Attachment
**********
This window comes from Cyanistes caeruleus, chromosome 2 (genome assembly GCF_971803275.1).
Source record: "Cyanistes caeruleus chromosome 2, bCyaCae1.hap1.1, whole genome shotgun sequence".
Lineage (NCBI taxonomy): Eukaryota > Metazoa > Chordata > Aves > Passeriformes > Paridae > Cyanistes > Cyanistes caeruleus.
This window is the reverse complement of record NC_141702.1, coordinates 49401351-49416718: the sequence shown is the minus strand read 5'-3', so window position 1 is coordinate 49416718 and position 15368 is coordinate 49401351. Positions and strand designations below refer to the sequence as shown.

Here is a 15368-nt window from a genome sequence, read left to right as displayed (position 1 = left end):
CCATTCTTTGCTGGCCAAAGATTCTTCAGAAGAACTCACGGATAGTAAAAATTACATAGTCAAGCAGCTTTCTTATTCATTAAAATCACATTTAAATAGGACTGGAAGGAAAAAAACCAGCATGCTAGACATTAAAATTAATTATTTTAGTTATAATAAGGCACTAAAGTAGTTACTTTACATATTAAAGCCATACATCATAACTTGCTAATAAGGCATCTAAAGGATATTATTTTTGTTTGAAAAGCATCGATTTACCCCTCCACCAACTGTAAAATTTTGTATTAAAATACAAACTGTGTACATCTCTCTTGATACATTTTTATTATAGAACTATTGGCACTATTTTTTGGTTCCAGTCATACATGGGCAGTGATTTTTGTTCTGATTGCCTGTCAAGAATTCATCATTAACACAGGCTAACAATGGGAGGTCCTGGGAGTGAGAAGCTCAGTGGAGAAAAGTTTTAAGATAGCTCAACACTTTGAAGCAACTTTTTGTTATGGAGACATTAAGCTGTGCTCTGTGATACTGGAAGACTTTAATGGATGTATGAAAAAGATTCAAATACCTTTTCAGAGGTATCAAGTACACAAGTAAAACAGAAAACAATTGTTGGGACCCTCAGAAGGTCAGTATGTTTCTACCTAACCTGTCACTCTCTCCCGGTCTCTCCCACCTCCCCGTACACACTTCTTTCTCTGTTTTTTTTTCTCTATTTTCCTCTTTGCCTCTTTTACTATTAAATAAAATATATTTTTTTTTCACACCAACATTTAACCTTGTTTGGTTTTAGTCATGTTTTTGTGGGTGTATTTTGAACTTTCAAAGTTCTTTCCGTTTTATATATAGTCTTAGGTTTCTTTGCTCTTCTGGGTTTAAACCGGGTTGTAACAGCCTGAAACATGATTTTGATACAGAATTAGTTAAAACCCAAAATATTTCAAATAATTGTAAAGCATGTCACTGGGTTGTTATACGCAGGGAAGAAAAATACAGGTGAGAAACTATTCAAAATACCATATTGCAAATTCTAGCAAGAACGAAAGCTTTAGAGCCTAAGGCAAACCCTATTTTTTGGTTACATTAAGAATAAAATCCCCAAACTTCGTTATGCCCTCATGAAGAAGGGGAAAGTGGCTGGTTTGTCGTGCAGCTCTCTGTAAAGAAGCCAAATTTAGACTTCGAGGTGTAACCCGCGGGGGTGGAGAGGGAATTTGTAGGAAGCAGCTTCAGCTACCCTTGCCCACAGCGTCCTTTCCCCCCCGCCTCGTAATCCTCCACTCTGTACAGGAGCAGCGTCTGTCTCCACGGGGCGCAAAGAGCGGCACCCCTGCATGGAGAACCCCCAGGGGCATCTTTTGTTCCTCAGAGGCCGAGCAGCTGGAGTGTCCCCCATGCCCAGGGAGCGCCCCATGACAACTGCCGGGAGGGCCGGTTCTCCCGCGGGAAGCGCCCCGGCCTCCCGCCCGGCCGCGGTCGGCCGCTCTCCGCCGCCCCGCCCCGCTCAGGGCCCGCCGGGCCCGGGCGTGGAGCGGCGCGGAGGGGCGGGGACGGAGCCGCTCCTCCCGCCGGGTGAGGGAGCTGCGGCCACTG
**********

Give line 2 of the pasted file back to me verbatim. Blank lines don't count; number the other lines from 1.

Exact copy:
Source record: "Cyanistes caeruleus chromosome 2, bCyaCae1.hap1.1, whole genome shotgun sequence".